There are 27 different species of snakes in Maryland, 25 of which are non-venomous and 2 that are venomous. Some of the snake species listed below only inhabit one or two counties in Maryland and others can be found throughout the state. To learn more about snake removal services or to get snake information, contact Mid-Atlantic Wildlife Control at 866.784.8058.
The Snake Species Found Throughout the State of Maryland
- Non-venomous: Black Rat Snake, Eastern Garter Snake, Northern Water Snake, Eastern Hog-nosed Snake, Northern Black Racer Snake, Common Ribbon Snake, Red-bellied Water Snake, Queen Snake, Eastern Smooth Earth Snake, Northern Brown Snake, Northern Red-bellied Snake, Northern Ring-necked Snake, Southern Ring-necked Snake, Eastern Worm Snake, Smooth Green Snake, Northern Rough Green Snake, Southern Pine Snake, Red Corn Snake, Mole King Snake, Eastern King Snake, Eastern Milk Snake, Coastal Plain Milk Snake, Northern Scarlet Snake
- Non-venomous endangered: Mountain Earth Snake (unique to the Western Garrett County) and Rainbow Snake (found in Charles County and along the Potomac River)
- Venomous: Northern Copperhead and Timber Rattlesnake
Reproduction and Mating Habits
Some of the snake species that inhabit Maryland lay eggs and others give live birth. The female Eastern Rat Snake lays 6 to 24 eggs in mid to late July. The Eastern Garter Snake gives live birth to between 10 and 30 young from July through August. Both types of snakes usually lay eggs or give birth in secluded areas like burrows that are abandoned by other animals or in wood piles, the base of hollow trees, and leaf litter.
Most of the snake species in Maryland have the same mating habits and use the same mating techniques. Males will emit pheromones around their territory to attract females for mating and will mate with several different females during the same breeding period. Once the mating is over, the fertilization and incubation begin. Most females have a gestation period of two to three months before they lay eggs or before giving birth.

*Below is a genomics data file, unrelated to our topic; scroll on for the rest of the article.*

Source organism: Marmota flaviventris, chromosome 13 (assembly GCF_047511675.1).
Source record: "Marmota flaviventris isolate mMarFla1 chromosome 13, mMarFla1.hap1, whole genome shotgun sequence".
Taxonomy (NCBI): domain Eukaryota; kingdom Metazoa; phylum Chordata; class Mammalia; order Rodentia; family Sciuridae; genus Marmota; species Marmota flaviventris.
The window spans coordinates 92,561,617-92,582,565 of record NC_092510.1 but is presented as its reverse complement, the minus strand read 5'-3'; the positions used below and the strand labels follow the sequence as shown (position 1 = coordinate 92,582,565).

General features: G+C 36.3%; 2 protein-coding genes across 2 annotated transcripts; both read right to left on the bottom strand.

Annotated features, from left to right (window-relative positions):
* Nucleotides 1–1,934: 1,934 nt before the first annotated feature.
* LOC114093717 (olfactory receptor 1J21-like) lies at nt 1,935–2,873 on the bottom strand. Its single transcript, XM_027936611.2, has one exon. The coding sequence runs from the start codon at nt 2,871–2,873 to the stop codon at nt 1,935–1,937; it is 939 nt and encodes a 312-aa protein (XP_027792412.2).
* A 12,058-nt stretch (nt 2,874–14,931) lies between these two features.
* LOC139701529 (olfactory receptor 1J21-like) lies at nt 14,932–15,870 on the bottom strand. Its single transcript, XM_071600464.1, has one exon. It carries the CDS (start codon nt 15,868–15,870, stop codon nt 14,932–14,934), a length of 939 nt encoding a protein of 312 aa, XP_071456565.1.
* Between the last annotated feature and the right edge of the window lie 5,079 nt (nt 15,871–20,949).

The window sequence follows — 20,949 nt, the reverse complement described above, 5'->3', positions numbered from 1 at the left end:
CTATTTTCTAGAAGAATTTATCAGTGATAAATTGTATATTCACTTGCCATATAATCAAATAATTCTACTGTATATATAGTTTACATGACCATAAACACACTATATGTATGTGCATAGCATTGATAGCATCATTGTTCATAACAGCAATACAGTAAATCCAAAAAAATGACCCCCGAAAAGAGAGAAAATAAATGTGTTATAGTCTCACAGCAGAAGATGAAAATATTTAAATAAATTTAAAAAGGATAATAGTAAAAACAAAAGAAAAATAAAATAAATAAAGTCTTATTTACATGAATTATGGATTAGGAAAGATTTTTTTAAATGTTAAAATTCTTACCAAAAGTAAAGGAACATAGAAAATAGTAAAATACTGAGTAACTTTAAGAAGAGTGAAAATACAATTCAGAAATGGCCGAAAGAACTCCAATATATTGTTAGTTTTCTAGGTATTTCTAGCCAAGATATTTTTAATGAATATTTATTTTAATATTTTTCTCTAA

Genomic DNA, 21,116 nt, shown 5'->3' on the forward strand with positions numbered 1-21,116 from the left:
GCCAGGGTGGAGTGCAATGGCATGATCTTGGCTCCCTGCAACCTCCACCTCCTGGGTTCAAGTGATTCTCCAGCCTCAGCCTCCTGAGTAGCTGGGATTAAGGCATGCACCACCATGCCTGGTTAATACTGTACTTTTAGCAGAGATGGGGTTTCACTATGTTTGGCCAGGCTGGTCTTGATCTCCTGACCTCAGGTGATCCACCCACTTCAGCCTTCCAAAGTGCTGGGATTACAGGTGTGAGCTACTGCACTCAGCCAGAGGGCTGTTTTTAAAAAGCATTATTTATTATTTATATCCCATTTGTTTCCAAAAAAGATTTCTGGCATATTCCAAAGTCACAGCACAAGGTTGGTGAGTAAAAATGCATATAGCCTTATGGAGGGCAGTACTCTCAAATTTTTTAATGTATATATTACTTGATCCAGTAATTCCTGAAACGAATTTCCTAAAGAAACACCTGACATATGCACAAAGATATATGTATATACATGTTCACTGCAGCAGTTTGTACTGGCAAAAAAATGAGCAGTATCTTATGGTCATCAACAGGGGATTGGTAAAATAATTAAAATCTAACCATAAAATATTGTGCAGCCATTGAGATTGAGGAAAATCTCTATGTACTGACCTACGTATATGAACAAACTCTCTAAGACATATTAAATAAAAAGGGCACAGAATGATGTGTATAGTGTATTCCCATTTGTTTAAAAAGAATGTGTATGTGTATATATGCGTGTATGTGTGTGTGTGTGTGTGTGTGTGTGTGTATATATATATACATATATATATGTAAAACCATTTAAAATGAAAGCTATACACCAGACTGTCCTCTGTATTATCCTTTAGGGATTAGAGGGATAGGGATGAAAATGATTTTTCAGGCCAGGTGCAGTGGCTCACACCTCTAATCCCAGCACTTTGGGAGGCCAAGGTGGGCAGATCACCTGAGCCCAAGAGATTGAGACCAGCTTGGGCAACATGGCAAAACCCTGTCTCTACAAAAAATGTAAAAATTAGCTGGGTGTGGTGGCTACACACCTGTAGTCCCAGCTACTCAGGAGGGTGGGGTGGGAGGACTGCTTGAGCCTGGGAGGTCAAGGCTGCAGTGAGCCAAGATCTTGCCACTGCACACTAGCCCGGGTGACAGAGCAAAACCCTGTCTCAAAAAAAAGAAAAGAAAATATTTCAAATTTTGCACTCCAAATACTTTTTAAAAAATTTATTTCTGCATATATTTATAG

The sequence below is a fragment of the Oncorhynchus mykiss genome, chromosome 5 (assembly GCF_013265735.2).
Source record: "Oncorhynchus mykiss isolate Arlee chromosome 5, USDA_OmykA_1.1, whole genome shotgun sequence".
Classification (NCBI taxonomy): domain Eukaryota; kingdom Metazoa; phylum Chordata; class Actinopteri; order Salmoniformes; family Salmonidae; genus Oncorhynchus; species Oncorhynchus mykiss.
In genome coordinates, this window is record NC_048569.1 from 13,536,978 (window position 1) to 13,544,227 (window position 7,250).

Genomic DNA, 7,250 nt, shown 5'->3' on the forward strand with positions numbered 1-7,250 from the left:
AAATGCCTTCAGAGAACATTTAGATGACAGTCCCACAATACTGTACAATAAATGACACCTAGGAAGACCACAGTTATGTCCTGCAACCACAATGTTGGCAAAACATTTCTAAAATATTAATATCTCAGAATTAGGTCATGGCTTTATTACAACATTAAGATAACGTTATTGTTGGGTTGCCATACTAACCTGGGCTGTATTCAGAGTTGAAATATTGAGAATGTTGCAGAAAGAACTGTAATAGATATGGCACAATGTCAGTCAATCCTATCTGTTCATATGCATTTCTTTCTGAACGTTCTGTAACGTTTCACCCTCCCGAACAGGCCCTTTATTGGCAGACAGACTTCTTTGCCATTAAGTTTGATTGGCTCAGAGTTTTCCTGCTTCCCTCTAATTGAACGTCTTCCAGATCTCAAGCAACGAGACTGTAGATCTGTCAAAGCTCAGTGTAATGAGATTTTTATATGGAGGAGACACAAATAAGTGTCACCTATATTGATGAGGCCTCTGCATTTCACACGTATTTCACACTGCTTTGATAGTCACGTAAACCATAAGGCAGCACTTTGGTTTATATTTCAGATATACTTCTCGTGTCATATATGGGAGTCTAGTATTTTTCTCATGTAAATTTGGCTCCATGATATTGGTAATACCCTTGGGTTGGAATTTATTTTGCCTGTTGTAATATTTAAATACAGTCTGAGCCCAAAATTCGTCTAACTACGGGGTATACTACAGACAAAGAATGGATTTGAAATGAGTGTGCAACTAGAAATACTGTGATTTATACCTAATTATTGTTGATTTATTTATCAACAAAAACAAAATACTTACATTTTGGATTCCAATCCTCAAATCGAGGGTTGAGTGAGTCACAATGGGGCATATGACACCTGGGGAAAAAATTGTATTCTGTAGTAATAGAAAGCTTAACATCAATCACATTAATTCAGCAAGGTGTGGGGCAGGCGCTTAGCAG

The type of foods that a snake eats depends on the environment that snake species inhabits. The Red Bellied Water Snake and the Northern Water Snake feed on frogs, fish, and other aquatic species. The Eastern Rat Snake and the Northern Black Racer feed on mice, small rats, bird eggs, birds, and other small mammals. Some of the smaller snake species such as the Eastern Garter Snake feed on earthworms, salamanders, slugs, insects, lizards, small fish, and some insects.
Copperhead is the most common venomous snake that inhabits Maryland. They are found in fields, forests, swamps, rocky outcrops, and agricultural fields that border forest. Homeowners encounter these snakes in piles of firewood, fallen leaves, under decks, in flowerbeds, under swimming pool platforms, and under or around landscaping rocks.
Here is how to tell if you are dealing with a Copperhead: